Oasis rolls with it

Connected technology developer Harman International has released a suite of solutions it claims will make autonomous driving safer and more intuitive.

Unveiled in the new Rinspeed concept car, Oasis leverages Harman’s LIVS (Life-Enhancing Intelligent Vehicle Solution) suite of technologies.

It offers portable personalisation with the complete Microsoft Office suite and voice-controlled virtual assistant, enabling advanced in-vehicle productivity to join conference calls, update calendars and more. It also features full-windshield HUD technology and high-resolution 3D maps, offering a future look at the user interface and how drivers and passengers can interact with their cars. Oasis is also highly connected, with IoT integration that offers home-to-car transfers of preferences, and a suite of connected services such as car sharing, social media integration, weather, parking and reservations supported by the Harman automotive cloud platform.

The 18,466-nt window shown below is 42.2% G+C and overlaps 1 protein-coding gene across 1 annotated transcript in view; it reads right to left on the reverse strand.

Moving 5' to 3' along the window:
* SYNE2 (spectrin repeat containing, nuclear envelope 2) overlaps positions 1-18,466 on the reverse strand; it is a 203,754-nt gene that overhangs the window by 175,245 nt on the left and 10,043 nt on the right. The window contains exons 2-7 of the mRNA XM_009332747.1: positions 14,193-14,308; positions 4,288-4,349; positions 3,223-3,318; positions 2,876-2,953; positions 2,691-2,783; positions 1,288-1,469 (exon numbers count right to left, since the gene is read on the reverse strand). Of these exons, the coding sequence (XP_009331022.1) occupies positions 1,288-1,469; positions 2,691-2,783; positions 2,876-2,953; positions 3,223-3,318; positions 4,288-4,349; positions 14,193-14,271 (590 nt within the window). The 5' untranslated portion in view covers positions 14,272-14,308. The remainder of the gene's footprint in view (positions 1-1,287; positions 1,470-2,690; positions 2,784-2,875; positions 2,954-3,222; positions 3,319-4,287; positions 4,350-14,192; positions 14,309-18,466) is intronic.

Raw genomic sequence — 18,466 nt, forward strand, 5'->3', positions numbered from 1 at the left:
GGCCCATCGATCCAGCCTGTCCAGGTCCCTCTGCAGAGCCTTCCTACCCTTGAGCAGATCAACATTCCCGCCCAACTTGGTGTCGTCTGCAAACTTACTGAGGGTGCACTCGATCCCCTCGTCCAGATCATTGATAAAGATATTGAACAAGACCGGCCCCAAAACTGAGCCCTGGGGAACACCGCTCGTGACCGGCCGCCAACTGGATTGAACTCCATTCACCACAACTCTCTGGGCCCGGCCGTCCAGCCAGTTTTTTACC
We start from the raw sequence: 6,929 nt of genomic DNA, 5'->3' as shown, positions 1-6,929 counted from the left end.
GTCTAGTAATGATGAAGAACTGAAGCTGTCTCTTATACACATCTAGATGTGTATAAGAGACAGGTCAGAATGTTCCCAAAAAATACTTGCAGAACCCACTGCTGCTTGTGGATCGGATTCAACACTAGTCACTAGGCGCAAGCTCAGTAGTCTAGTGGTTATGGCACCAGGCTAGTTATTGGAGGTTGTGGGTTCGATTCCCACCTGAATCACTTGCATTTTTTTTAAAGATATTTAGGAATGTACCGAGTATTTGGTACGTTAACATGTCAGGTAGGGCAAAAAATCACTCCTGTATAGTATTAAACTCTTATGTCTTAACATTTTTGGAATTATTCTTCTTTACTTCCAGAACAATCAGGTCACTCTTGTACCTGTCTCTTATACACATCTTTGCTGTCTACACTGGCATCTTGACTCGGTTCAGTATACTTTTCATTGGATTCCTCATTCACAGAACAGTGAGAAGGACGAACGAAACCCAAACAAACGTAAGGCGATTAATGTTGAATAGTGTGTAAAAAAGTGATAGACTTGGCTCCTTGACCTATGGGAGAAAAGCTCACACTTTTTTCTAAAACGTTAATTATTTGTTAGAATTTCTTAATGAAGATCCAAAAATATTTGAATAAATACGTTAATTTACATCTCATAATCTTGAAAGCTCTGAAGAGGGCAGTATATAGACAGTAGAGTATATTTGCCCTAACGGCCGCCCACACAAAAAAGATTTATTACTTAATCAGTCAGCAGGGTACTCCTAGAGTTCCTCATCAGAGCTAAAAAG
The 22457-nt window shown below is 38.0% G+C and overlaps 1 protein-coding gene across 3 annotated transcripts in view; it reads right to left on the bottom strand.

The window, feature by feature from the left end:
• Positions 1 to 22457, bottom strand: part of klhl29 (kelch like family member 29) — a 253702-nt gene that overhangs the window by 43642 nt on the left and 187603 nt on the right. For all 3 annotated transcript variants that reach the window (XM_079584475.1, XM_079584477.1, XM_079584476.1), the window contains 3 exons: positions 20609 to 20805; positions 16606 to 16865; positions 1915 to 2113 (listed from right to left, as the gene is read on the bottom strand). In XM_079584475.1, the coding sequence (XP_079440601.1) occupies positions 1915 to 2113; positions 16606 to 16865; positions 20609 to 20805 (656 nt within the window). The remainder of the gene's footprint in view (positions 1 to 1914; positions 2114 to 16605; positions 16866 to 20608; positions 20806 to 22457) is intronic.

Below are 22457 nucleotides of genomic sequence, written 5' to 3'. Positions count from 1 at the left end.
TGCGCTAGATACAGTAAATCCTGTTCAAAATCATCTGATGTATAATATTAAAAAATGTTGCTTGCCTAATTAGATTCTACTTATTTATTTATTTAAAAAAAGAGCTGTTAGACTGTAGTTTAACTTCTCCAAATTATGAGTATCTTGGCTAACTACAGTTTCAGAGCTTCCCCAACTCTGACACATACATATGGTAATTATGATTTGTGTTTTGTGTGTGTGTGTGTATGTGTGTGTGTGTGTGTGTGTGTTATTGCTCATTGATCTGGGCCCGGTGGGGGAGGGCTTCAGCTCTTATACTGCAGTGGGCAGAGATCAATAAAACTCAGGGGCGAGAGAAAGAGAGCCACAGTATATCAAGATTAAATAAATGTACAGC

Phil Eyler, president, Harman Connected Car, said, ‘More than a technology supplier, Harman is an inspiration partner to the world’s automakers, and the Oasis is a testament to that vision – a vehicle that is contextual, personalised and highly connected.

‘HARMAN believes autonomy should not equal monotony, and this vehicle offers an integrated cockpit and bleeding edge user interface that advances mobility and connectivity while providing an unparalleled user experience. This results in a driving experience that is more powerful, productive, personalised and protected than ever before.’

The vehicle also features a number of industry firsts, including a full windshield heads-up display, projecting navigation prompts and other information to the driver, while also simultaneously projecting entertainment or information to the passenger.

It also ensures the driver is ready to take back control of the car by using haptic (touch) feedback and eye gaze tracking, while its voice-controlled virtual assistant functions as a concierge and its vehicle-to-vehicle and vehicle-to-infrastructure technologies detect objects on a collision course and offer corrective action.